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Put more teeth into NCIC to help it tackle hatemongers

By Editorial | February 18th 2021 at 00:00:00 GMT +0300

As we move towards the 2022 general elections, circumspection must guide us. Past election campaigns have been anything, but peaceful. Mostly, they have been characterised by violence and intolerance. The culmination of this sad state of affairs was the 2007/2008 post-election violence in which more than 1,300 died, and over half a million internally displaced.  

Though Kenyans vowed that such would never happen again, current premature campaigns point to the fact that our leaders drew little, or no lessons from that ignominious period. Some of them continue to make public utterances that amount to hate speech. For this reason, institutions charged with keeping Kenyans on the straight and narrow, like the police and the National Cohesion and Integration Commission (NCIC) are duty bound to act decisively.

NCIC bears greater responsibility to ensure leaders, indeed all Kenyans, behave responsibly. Consequently, NCIC has written to the Committee on National Security and Administration with proposals on punitive measures that could keep everybody in line.

Further, NCIC seeks special power to investigate and prosecute cases without going through the office of the Director of Public Prosecutions (DPP). The commission faces many challenges; from poor funding, inadequate staffing, lack of prosecutorial powers, to unsatisfactory working relations with other arms of government, in particular, the police and Judiciary.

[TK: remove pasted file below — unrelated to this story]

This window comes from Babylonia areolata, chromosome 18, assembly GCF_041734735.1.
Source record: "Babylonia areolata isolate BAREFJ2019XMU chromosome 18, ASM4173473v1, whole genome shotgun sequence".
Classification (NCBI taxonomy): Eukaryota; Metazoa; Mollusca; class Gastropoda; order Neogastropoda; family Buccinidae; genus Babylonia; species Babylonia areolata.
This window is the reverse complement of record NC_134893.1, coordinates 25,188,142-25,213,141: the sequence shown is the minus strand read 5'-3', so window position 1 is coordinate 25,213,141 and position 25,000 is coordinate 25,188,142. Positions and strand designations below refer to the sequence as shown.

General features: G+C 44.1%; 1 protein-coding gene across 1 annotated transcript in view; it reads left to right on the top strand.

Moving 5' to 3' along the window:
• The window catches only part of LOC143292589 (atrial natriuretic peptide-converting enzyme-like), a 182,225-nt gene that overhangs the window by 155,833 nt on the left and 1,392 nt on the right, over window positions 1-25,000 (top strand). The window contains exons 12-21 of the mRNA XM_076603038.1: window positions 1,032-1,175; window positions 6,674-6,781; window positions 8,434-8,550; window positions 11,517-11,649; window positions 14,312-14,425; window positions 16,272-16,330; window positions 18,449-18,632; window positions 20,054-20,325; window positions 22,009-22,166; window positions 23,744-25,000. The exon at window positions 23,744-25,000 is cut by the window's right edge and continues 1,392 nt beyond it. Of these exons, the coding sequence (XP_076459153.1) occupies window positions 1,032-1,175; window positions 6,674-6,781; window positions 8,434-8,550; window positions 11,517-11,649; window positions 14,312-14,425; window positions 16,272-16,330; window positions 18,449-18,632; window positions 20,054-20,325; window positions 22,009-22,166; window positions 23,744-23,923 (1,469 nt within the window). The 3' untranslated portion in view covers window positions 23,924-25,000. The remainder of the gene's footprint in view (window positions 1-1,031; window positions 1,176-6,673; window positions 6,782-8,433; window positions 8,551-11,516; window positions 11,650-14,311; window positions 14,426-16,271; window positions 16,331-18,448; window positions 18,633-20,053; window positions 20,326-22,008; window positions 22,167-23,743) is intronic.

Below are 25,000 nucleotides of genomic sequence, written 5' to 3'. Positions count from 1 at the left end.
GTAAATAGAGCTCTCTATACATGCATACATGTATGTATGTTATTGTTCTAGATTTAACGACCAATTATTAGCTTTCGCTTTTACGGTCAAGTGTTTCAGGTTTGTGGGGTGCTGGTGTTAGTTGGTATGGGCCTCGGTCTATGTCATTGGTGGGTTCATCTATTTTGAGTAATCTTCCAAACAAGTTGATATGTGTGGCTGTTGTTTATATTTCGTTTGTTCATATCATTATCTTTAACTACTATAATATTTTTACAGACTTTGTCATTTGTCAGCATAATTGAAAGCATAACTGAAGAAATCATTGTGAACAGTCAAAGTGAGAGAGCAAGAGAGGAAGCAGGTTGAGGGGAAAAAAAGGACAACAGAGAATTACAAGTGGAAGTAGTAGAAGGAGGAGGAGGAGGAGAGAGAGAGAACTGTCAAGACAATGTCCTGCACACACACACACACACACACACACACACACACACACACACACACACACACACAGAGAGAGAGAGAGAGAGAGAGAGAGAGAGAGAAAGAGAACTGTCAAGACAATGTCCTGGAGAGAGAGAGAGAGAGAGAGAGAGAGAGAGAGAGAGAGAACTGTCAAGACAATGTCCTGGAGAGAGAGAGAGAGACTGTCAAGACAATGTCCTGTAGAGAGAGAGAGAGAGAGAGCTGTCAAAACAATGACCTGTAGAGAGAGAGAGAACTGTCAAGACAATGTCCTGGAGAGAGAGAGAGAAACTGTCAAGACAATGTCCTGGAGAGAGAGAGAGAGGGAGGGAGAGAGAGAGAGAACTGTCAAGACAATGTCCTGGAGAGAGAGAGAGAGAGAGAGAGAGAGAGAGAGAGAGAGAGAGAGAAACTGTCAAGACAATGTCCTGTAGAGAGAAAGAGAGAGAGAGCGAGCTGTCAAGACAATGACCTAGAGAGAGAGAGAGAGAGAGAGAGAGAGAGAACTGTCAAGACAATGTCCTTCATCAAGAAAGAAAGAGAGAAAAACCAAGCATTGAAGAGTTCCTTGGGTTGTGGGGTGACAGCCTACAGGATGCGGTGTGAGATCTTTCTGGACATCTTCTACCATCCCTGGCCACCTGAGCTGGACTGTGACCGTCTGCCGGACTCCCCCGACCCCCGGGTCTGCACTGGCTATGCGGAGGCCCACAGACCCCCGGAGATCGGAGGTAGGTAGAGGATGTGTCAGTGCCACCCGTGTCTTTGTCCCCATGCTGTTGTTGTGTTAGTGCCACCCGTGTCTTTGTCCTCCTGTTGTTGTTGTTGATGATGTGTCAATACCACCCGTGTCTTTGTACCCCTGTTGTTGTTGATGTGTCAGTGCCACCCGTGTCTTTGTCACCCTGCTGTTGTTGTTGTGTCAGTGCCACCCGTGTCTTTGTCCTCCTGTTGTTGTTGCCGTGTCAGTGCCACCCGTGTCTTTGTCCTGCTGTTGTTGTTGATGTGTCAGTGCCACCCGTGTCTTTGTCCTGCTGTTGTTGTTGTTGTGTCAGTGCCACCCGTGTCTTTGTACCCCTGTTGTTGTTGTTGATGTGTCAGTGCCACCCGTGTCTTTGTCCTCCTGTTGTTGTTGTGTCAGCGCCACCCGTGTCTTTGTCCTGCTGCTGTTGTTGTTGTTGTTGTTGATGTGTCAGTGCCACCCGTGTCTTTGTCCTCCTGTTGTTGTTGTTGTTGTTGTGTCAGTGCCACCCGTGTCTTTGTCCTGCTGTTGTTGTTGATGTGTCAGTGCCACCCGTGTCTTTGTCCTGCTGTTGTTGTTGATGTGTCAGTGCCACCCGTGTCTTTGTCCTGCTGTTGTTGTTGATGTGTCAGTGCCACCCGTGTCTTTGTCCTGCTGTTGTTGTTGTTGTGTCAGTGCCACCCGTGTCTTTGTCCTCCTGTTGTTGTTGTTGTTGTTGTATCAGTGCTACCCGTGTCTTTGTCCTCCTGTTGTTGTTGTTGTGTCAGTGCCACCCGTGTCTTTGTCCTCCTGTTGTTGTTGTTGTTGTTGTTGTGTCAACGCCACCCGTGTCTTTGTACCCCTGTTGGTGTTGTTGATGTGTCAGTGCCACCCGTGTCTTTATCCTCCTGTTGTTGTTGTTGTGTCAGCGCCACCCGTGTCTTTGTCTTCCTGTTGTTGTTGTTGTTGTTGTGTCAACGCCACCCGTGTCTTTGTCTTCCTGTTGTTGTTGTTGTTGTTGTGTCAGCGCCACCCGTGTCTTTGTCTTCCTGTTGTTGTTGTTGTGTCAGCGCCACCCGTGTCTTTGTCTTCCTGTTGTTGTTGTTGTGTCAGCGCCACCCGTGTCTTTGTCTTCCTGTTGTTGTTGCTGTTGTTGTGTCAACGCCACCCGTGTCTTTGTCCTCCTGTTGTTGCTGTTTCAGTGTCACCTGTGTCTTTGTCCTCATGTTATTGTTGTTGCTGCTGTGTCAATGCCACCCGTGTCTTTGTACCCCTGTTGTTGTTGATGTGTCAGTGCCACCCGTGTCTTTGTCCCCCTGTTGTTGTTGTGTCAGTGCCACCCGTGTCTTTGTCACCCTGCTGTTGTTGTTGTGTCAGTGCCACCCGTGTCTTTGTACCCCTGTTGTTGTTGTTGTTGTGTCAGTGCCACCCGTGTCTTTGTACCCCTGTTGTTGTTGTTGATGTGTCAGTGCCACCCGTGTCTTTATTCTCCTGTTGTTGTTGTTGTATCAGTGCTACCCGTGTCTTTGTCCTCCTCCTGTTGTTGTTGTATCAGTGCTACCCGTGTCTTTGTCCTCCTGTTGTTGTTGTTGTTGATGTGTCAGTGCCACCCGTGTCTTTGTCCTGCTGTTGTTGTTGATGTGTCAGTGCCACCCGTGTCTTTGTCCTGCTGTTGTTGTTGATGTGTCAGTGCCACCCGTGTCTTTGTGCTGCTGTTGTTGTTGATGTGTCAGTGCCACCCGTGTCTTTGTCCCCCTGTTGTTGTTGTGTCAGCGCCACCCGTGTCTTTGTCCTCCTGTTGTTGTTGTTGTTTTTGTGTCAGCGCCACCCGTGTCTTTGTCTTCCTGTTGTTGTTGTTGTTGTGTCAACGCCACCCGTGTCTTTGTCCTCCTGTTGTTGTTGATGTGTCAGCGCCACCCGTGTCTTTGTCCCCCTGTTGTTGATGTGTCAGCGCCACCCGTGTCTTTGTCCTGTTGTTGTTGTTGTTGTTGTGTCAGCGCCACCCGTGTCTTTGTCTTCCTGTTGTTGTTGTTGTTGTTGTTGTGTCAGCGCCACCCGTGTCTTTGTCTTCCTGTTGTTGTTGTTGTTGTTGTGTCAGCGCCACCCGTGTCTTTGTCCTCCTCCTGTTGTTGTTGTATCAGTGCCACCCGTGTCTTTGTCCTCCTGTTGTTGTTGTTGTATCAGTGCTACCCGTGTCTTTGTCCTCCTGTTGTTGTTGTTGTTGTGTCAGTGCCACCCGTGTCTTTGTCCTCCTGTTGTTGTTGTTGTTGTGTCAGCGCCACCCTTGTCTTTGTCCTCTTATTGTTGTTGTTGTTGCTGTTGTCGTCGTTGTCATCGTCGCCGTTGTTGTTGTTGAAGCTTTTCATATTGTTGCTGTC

Whenever the heat has been turned on NCIC to state why it is not securing convictions, yet many leaders openly engage in open violation of the law in public rallies, it has always hidden behind its inability to prosecute cases.

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While streamlining the working relationship between DPP and NCIC would be the best way forward, NCIC seeks special prosecutorial powers. Granted, too much red tape could result is delay hence, justice delayed is justice denied. But then, would special prosecutorial power, by itself, make NCIC more effective? If that will help, the commission should get what it wants.

In all, everything possible should be done to ensure hate speech does not gain an upper hand in our dealings. NCIC must get Kenyans to behave responsibly without trampling on their constitutional rights, more importantly, the freedom of speech and expression. Freedom of speech must be exercised judiciously because it stops where it intrudes on other rights and freedoms. All said and done, we should be guided, not necessarily by law, but our consciences.


NCIC Hatemongers Hate speech
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